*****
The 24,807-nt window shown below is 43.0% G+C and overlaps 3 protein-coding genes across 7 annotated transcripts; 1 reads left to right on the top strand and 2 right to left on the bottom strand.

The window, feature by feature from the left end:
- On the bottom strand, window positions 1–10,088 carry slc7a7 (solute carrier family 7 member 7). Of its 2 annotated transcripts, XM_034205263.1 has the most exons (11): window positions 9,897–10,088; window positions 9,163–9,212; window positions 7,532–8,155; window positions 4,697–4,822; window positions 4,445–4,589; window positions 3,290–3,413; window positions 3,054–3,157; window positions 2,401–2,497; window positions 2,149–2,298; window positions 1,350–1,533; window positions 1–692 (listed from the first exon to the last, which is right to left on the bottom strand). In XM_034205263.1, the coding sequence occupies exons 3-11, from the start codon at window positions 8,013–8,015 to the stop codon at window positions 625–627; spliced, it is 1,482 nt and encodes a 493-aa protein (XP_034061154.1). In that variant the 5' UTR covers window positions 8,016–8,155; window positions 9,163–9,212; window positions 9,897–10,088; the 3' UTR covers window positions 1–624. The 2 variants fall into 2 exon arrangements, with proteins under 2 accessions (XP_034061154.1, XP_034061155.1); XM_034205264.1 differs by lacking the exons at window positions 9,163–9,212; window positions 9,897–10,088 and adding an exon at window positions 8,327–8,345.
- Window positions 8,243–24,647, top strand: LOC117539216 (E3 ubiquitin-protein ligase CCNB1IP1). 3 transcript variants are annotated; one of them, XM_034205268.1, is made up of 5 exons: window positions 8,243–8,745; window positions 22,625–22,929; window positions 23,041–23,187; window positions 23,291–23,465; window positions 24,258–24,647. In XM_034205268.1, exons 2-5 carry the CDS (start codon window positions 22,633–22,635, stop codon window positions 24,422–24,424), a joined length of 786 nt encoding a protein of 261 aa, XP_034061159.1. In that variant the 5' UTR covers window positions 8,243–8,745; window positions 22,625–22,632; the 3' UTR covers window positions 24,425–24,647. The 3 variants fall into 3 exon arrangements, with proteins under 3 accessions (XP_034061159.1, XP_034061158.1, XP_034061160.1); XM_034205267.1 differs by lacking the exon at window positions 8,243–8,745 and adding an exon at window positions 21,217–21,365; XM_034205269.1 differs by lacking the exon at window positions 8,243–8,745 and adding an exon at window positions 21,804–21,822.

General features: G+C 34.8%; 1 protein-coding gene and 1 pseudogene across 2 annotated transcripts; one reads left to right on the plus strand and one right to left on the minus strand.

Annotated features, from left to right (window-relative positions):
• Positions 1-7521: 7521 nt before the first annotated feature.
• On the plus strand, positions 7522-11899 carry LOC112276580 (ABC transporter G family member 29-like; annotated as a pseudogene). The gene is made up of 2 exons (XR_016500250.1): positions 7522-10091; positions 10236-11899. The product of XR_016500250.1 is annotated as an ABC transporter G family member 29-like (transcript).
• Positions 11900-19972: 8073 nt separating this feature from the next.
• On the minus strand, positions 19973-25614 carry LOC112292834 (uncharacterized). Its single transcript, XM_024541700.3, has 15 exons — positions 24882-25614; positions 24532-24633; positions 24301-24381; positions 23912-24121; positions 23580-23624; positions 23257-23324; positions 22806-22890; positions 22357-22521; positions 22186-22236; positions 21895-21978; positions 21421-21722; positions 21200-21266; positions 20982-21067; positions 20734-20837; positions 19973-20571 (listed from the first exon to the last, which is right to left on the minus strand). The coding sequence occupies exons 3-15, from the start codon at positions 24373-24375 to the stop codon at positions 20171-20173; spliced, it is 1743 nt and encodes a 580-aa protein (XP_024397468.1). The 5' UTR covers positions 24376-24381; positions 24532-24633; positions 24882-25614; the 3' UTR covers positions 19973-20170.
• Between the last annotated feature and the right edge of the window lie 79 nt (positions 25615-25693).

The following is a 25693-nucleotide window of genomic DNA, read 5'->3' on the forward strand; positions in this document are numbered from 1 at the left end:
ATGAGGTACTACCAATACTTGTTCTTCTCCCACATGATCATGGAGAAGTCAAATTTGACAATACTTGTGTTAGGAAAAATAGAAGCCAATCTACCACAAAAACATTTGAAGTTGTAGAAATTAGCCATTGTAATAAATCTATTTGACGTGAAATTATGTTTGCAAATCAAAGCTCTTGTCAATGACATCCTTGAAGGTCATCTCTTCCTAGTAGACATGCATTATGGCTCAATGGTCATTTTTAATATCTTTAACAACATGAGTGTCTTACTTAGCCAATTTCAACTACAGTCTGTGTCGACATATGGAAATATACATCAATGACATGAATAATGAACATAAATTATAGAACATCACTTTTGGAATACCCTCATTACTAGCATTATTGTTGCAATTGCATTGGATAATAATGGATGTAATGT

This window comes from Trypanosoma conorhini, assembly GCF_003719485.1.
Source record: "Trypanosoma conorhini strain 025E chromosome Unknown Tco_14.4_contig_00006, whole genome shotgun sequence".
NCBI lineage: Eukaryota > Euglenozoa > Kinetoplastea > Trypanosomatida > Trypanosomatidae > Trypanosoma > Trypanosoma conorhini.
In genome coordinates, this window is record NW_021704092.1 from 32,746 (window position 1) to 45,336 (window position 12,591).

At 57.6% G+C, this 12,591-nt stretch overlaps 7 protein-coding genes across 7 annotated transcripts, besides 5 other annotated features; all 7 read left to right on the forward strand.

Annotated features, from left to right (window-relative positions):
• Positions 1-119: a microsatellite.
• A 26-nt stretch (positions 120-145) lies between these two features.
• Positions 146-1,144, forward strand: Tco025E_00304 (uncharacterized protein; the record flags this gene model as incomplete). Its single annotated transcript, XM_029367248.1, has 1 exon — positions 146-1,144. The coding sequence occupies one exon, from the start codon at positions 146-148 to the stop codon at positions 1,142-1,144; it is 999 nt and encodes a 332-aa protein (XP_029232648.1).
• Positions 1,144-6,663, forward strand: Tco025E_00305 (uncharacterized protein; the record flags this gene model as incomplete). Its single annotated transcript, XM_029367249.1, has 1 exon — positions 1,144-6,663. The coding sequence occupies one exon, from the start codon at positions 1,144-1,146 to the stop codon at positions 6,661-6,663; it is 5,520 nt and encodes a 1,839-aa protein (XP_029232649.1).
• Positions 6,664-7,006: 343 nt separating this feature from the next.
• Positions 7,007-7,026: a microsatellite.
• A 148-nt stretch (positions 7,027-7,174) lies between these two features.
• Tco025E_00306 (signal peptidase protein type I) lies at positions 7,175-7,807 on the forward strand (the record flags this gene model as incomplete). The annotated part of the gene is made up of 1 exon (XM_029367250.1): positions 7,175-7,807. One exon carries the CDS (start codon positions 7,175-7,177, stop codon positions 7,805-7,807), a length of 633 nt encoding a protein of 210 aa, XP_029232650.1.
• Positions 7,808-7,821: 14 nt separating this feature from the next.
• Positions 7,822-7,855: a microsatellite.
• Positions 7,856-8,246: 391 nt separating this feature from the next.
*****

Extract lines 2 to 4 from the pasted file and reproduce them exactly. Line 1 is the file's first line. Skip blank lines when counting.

The window, feature by feature from the left end:
- On the bottom strand, window positions 1–10,088 carry slc7a7 (solute carrier family 7 member 7). Of its 2 annotated transcripts, XM_034205263.1 has the most exons (11): window positions 9,897–10,088; window positions 9,163–9,212; window positions 7,532–8,155; window positions 4,697–4,822; window positions 4,445–4,589; window positions 3,290–3,413; window positions 3,054–3,157; window positions 2,401–2,497; window positions 2,149–2,298; window positions 1,350–1,533; window positions 1–692 (listed from the first exon to the last, which is right to left on the bottom strand). In XM_034205263.1, the coding sequence occupies exons 3-11, from the start codon at window positions 8,013–8,015 to the stop codon at window positions 625–627; spliced, it is 1,482 nt and encodes a 493-aa protein (XP_034061154.1). In that variant the 5' UTR covers window positions 8,016–8,155; window positions 9,163–9,212; window positions 9,897–10,088; the 3' UTR covers window positions 1–624. The 2 variants fall into 2 exon arrangements, with proteins under 2 accessions (XP_034061154.1, XP_034061155.1); XM_034205264.1 differs by lacking the exons at window positions 9,163–9,212; window positions 9,897–10,088 and adding an exon at window positions 8,327–8,345.
- Window positions 8,243–24,647, top strand: LOC117539216 (E3 ubiquitin-protein ligase CCNB1IP1). 3 transcript variants are annotated; one of them, XM_034205268.1, is made up of 5 exons: window positions 8,243–8,745; window positions 22,625–22,929; window positions 23,041–23,187; window positions 23,291–23,465; window positions 24,258–24,647. In XM_034205268.1, exons 2-5 carry the CDS (start codon window positions 22,633–22,635, stop codon window positions 24,422–24,424), a joined length of 786 nt encoding a protein of 261 aa, XP_034061159.1. In that variant the 5' UTR covers window positions 8,243–8,745; window positions 22,625–22,632; the 3' UTR covers window positions 24,425–24,647. The 3 variants fall into 3 exon arrangements, with proteins under 3 accessions (XP_034061159.1, XP_034061158.1, XP_034061160.1); XM_034205267.1 differs by lacking the exon at window positions 8,243–8,745 and adding an exon at window positions 21,217–21,365; XM_034205269.1 differs by lacking the exon at window positions 8,243–8,745 and adding an exon at window positions 21,804–21,822.